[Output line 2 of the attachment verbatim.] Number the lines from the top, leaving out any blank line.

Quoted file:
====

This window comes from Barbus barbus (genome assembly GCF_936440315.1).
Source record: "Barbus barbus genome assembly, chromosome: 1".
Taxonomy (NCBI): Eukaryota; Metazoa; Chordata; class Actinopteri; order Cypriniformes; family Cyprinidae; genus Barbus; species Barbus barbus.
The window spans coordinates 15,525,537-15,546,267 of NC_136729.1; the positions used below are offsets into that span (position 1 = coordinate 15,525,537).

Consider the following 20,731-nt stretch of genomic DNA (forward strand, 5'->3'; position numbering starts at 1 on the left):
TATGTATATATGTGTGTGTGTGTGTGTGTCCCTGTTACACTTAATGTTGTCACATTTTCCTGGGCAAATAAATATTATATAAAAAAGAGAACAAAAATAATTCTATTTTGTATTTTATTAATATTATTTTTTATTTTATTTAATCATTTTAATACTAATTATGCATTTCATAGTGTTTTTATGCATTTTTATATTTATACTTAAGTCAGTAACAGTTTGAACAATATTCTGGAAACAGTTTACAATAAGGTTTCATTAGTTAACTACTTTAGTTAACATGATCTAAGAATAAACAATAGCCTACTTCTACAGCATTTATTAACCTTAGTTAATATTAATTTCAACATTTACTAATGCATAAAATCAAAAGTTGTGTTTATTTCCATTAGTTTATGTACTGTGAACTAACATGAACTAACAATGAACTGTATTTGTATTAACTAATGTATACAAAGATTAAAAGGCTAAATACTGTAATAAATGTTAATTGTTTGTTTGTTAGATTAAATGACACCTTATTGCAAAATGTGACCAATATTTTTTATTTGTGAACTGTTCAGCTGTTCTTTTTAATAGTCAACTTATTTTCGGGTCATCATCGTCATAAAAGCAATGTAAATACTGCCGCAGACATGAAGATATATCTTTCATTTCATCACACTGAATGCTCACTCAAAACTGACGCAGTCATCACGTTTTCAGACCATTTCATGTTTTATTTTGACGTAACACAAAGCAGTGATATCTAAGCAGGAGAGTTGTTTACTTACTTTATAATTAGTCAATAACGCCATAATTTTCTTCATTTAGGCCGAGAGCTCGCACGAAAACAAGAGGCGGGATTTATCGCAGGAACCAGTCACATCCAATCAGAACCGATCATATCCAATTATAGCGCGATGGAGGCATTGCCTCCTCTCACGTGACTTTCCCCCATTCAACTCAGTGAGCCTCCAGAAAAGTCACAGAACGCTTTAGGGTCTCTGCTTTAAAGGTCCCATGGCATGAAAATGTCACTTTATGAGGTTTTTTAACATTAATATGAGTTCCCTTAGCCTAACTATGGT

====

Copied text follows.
Source record: "Barbus barbus genome assembly, chromosome: 1".